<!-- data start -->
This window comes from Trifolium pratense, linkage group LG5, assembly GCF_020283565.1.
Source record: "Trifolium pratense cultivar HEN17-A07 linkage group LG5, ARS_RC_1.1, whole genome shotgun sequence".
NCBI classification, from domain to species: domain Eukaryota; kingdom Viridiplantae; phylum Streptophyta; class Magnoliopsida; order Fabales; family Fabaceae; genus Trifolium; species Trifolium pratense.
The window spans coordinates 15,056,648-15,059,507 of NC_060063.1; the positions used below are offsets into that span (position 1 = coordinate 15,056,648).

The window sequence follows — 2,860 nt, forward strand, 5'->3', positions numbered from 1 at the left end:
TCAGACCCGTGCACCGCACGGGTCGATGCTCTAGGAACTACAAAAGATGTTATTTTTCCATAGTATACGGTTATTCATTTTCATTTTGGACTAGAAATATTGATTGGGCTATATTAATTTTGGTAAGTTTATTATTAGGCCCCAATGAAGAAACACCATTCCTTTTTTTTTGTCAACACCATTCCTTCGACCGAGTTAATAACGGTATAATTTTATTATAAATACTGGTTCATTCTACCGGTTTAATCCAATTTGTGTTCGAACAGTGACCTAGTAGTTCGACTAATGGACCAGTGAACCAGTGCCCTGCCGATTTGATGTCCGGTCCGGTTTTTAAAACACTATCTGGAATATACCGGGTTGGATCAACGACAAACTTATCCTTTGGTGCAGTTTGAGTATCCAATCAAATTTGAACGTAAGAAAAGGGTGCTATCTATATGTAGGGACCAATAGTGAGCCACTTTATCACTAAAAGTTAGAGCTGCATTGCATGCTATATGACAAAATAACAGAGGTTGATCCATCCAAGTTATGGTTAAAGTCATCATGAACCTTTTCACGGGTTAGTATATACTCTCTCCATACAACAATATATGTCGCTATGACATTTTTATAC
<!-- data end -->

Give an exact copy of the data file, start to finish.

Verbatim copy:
This window comes from Trifolium pratense, linkage group LG5, assembly GCF_020283565.1.
Source record: "Trifolium pratense cultivar HEN17-A07 linkage group LG5, ARS_RC_1.1, whole genome shotgun sequence".
NCBI classification, from domain to species: domain Eukaryota; kingdom Viridiplantae; phylum Streptophyta; class Magnoliopsida; order Fabales; family Fabaceae; genus Trifolium; species Trifolium pratense.
The window spans coordinates 15,056,648-15,059,507 of NC_060063.1; the positions used below are offsets into that span (position 1 = coordinate 15,056,648).

The window sequence follows — 2,860 nt, forward strand, 5'->3', positions numbered from 1 at the left end:
TCAGACCCGTGCACCGCACGGGTCGATGCTCTAGGAACTACAAAAGATGTTATTTTTCCATAGTATACGGTTATTCATTTTCATTTTGGACTAGAAATATTGATTGGGCTATATTAATTTTGGTAAGTTTATTATTAGGCCCCAATGAAGAAACACCATTCCTTTTTTTTTGTCAACACCATTCCTTCGACCGAGTTAATAACGGTATAATTTTATTATAAATACTGGTTCATTCTACCGGTTTAATCCAATTTGTGTTCGAACAGTGACCTAGTAGTTCGACTAATGGACCAGTGAACCAGTGCCCTGCCGATTTGATGTCCGGTCCGGTTTTTAAAACACTATCTGGAATATACCGGGTTGGATCAACGACAAACTTATCCTTTGGTGCAGTTTGAGTATCCAATCAAATTTGAACGTAAGAAAAGGGTGCTATCTATATGTAGGGACCAATAGTGAGCCACTTTATCACTAAAAGTTAGAGCTGCATTGCATGCTATATGACAAAATAACAGAGGTTGATCCATCCAAGTTATGGTTAAAGTCATCATGAACCTTTTCACGGGTTAGTATATACTCTCTCCATACAACAATATATGTCGCTATGACATTTTTATAC